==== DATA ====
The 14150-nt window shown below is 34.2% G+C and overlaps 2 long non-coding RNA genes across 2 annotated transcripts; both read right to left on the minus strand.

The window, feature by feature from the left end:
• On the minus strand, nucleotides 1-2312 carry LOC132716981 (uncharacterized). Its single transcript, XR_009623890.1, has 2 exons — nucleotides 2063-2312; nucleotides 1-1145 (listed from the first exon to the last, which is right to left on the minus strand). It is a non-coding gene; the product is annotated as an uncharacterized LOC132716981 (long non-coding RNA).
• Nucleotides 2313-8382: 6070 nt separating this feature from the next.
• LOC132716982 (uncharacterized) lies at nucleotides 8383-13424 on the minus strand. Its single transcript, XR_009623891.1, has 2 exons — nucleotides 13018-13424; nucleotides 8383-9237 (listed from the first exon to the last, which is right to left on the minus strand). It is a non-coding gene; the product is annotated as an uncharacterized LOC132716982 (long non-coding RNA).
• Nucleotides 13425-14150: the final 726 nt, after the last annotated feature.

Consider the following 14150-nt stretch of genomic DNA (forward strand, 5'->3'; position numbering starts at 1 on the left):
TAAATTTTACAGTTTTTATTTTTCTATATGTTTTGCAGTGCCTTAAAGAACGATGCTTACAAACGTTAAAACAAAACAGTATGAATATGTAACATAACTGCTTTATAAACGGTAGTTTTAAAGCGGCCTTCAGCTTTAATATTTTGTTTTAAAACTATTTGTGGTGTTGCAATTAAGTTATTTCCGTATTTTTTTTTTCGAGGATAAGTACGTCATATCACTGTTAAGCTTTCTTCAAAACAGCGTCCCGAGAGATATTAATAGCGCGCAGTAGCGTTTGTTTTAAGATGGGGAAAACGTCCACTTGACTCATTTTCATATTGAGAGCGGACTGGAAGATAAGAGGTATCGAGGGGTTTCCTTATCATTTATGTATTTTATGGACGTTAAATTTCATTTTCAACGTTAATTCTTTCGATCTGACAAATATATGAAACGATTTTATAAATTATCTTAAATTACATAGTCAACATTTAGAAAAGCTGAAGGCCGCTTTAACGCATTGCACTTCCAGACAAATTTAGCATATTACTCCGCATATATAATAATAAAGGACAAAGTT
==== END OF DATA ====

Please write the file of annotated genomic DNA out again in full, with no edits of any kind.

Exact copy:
The 14150-nt window shown below is 34.2% G+C and overlaps 2 long non-coding RNA genes across 2 annotated transcripts; both read right to left on the minus strand.

The window, feature by feature from the left end:
• On the minus strand, nucleotides 1-2312 carry LOC132716981 (uncharacterized). Its single transcript, XR_009623890.1, has 2 exons — nucleotides 2063-2312; nucleotides 1-1145 (listed from the first exon to the last, which is right to left on the minus strand). It is a non-coding gene; the product is annotated as an uncharacterized LOC132716981 (long non-coding RNA).
• Nucleotides 2313-8382: 6070 nt separating this feature from the next.
• LOC132716982 (uncharacterized) lies at nucleotides 8383-13424 on the minus strand. Its single transcript, XR_009623891.1, has 2 exons — nucleotides 13018-13424; nucleotides 8383-9237 (listed from the first exon to the last, which is right to left on the minus strand). It is a non-coding gene; the product is annotated as an uncharacterized LOC132716982 (long non-coding RNA).
• Nucleotides 13425-14150: the final 726 nt, after the last annotated feature.

Consider the following 14150-nt stretch of genomic DNA (forward strand, 5'->3'; position numbering starts at 1 on the left):
TAAATTTTACAGTTTTTATTTTTCTATATGTTTTGCAGTGCCTTAAAGAACGATGCTTACAAACGTTAAAACAAAACAGTATGAATATGTAACATAACTGCTTTATAAACGGTAGTTTTAAAGCGGCCTTCAGCTTTAATATTTTGTTTTAAAACTATTTGTGGTGTTGCAATTAAGTTATTTCCGTATTTTTTTTTTCGAGGATAAGTACGTCATATCACTGTTAAGCTTTCTTCAAAACAGCGTCCCGAGAGATATTAATAGCGCGCAGTAGCGTTTGTTTTAAGATGGGGAAAACGTCCACTTGACTCATTTTCATATTGAGAGCGGACTGGAAGATAAGAGGTATCGAGGGGTTTCCTTATCATTTATGTATTTTATGGACGTTAAATTTCATTTTCAACGTTAATTCTTTCGATCTGACAAATATATGAAACGATTTTATAAATTATCTTAAATTACATAGTCAACATTTAGAAAAGCTGAAGGCCGCTTTAACGCATTGCACTTCCAGACAAATTTAGCATATTACTCCGCATATATAATAATAAAGGACAAAGTT